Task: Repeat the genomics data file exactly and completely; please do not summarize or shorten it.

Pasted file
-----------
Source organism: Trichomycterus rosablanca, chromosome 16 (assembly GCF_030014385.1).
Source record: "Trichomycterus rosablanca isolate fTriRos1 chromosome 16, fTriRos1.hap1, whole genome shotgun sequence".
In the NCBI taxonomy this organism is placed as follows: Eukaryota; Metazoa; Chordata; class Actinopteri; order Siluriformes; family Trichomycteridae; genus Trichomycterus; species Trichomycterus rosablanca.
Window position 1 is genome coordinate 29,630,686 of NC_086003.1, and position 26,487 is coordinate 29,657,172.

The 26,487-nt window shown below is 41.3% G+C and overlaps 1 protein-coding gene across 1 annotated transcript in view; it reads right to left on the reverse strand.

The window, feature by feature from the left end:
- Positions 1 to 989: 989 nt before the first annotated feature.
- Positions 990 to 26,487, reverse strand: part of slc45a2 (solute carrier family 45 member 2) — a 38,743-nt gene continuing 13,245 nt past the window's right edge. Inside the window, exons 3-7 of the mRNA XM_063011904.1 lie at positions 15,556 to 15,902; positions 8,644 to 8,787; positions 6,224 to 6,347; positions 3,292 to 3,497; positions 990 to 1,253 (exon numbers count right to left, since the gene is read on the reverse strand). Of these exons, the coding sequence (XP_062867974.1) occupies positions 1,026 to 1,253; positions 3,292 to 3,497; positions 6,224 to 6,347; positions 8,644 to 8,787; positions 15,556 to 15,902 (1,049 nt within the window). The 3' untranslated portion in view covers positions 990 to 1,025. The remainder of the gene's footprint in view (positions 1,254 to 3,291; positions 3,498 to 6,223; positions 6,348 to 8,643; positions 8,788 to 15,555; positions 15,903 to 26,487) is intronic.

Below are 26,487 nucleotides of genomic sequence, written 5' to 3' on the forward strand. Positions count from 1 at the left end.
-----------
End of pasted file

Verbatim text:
Source organism: Trichomycterus rosablanca, chromosome 16 (assembly GCF_030014385.1).
Source record: "Trichomycterus rosablanca isolate fTriRos1 chromosome 16, fTriRos1.hap1, whole genome shotgun sequence".
In the NCBI taxonomy this organism is placed as follows: Eukaryota; Metazoa; Chordata; class Actinopteri; order Siluriformes; family Trichomycteridae; genus Trichomycterus; species Trichomycterus rosablanca.
Window position 1 is genome coordinate 29,630,686 of NC_086003.1, and position 26,487 is coordinate 29,657,172.

The 26,487-nt window shown below is 41.3% G+C and overlaps 1 protein-coding gene across 1 annotated transcript in view; it reads right to left on the reverse strand.

The window, feature by feature from the left end:
- Positions 1 to 989: 989 nt before the first annotated feature.
- Positions 990 to 26,487, reverse strand: part of slc45a2 (solute carrier family 45 member 2) — a 38,743-nt gene continuing 13,245 nt past the window's right edge. Inside the window, exons 3-7 of the mRNA XM_063011904.1 lie at positions 15,556 to 15,902; positions 8,644 to 8,787; positions 6,224 to 6,347; positions 3,292 to 3,497; positions 990 to 1,253 (exon numbers count right to left, since the gene is read on the reverse strand). Of these exons, the coding sequence (XP_062867974.1) occupies positions 1,026 to 1,253; positions 3,292 to 3,497; positions 6,224 to 6,347; positions 8,644 to 8,787; positions 15,556 to 15,902 (1,049 nt within the window). The 3' untranslated portion in view covers positions 990 to 1,025. The remainder of the gene's footprint in view (positions 1,254 to 3,291; positions 3,498 to 6,223; positions 6,348 to 8,643; positions 8,788 to 15,555; positions 15,903 to 26,487) is intronic.

Below are 26,487 nucleotides of genomic sequence, written 5' to 3' on the forward strand. Positions count from 1 at the left end.